Making the armature
Paul talks a little bit about the design and then gets struck straight in by putting the armature together that will form the moose. Paul is using gardening wire, but you could also use 1mm thick armature wire. Then it’s time to cover it in modelling chocolate.
Adding the legs
Here Paul covers the legs with modelling chocolate which he advises will be a lot easier to use than sugarpaste. You can definitely see why when it comes to blending them with the body – plus you can make the legs as thin or as thick as you like. You’ll find that modelling chocolate does exactly what you want it to do with ease… as well as giving a nice shine when rubbed.
Adding the body
Here Paul builds the body with two larger bits of modelling chocolate moulded together over the wire using his hands and sugar shapers.
Adding the hooves
Now it’s on to the hooves. Paul is going for a young moose look – which means extra big and clumsy hooves. It’d be a good idea to get an image in front of you to use as a reference at this stage.
Adding the head, neck and muzzle
Paul now adds the head in two sections and then merges the two pieces around the wire rubbing it until the join is no longer visible. Paul gives it a rather flat and cute look to keep in line with the novelty feel, so don’t worry about aiming for realism too much. This will also allow plenty of room for nice big eyes.
Adding the antlers
Here Paul adds the antlers using thin pieces of rolled out modelling chocolate which he wraps and works around the wire in two sections per antler. It’s then a case of seamlessly merging the pieces together and cutting into it to create antler shapes using a sharp knife and modelling tools to create finer detail.
Adding the hump and mane
Paul now adds the famous (or not so famous) hump to the moose which is what separates it from the likes of an elk. He then moves onto adding the mane in two sections, and then textures it with modelling tools to give it a nice hair texture.
Adding the ears and eyes
Here Paul adds cute little ears to the top of the head along with cartoon style eyes using Paul’s signature style. Paul cuts out an oval shape of cream sugarpaste and then puts in two small holes for the eyes to go in, which he fills with tiny balls of sugarpaste.
Dusting the moose
Paul now finishes off the moose by going around it highlighting certain areas with various dusts to bring it to life. He adds a final touch by giving it a cute little red tongue.
Adding the flag
Paul has prepared a ganached six inch-round chocolate cake with some yummy dark chocolate ganache. He then cuts out a 5.5 inch long by 2 inch tall Canadian flag from white modelling chocolate and attaches it to the cake at an angle with some edible glue. Then it’s just a case of grabbing a modelling tool and marking it to give a nice realistic bark effect.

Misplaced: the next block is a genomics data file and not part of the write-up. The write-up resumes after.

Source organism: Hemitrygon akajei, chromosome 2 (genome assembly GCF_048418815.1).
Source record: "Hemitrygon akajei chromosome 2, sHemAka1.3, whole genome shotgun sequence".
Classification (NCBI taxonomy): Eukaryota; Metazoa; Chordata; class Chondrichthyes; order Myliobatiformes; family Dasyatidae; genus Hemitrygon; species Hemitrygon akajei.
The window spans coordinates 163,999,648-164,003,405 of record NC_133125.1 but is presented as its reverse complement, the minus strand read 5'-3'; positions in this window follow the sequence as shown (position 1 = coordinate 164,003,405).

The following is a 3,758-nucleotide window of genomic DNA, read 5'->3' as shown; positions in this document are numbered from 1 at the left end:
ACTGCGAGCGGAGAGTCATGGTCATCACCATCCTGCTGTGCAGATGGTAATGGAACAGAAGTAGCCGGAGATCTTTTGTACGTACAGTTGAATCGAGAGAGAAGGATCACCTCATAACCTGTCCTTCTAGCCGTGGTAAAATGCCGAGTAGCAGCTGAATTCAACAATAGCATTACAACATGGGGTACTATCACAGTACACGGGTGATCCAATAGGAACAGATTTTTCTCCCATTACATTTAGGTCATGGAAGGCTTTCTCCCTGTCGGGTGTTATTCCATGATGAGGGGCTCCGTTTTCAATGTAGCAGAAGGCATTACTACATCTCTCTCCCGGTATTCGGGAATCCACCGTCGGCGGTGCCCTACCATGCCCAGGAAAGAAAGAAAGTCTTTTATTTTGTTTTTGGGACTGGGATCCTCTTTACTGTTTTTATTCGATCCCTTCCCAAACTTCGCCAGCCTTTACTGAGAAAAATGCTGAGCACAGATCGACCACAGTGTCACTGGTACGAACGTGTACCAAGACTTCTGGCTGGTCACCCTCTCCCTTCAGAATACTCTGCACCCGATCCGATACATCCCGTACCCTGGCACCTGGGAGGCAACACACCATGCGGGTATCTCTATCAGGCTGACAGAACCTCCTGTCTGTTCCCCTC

Adding the bark to the cake
Paul has gone ahead and added a disc of white chocolate to the top of the cake. Paul then cuts thick strips of white modelling chocolate and textures them with tin foil to create a bark effect and then adds them to the cake.
Finishing the bark
In this lesson Paul shows us how to place the pieces of bark around the flag to give the illusion that it has been carved into the cake. He then goes onto show us how to add the rings to the top of the cake which show how old a tree is.
Painting the flag
Paul now goes on to paint the flag using lovely reds and browns. The idea isn’t to get it perfect, but to look like it has been painted over bark. Paul first highlights little section with some brown dust and then goes over it all with red.
Painting the trunk
In this lesson Paul shows us how to get a lovely realistic bark effect using various dusts with a dabbing technique.
Finishing the trunk
Here Paul finishes the trunk off by highlighting the gaps with black and then the whole cake with with yellow and green which gives it a lovely realistic tone. He then goes on to paint the top again, highlighting areas with brown marks.
Paul now creates a nice light grey wood effect board for the cake to sit on using blues and greys. He then uses straws for the moose to sit in to keep it all food safe… and we’re done!
Here Paul shares some other ideas you can try your hand at when making this cake. We’re sure you have some of your own great ideas and we’d love to see what you come up with.
Please share your pics with us on our Facebook page.
In this lesson, Anna Maria shares some insider information about the cost to make this cake, as well as pricing, portions and other vital information for any professional cake designer.
Here we have carefully selected the key parts from the entire tutorial and condensed it into an 7 min long video. More than enough to get you started without taking too much time.
- 6” Round by 2.5” Deep Chocolate Cake
- 600g Dark Chocolate Ganache
Cake Card and Drums
- 8” Round Cake Dummy (Temporary)
- 6” Round Cake Drums x 2
- Black Sugarpaste
- Cream Sugarpaste
Paints and Dusts
- Black (Sugarflair)
- Terracotta (Sugarflair)
- Brown (Sugarflair)
- Dark Brown (Sugarflair)
- Horse Chestnut (Sugarmill)
- Super White (Sugarmill)
- Scarlet Red (Sugarmill)
- Moss Green (Sugarmill)
- Hot Mustard (Sugarmill)
- Forget Me Not Blue (Sugarmill)
- 1mm Thick Armature Wire
- Brown Florist Tape
- Edible Glue
- Tin Foil
- High Percentage Alcohol
- Icing Sugar
- Sharp Cutting Knife
- Palette Knife
- Serrated Knife
- Metal Scraper
- Small and Fan Brush
- PME Modelling Tools
- Sugar Shapers
- Small Rolling Pin
- Non Stick Board
- Cake Smoothers
- Acetate Smoothers
- Wire Cutters
We'd love to see your take on the Canadian Moose Cake - so share your snaps with us on our Facebook page!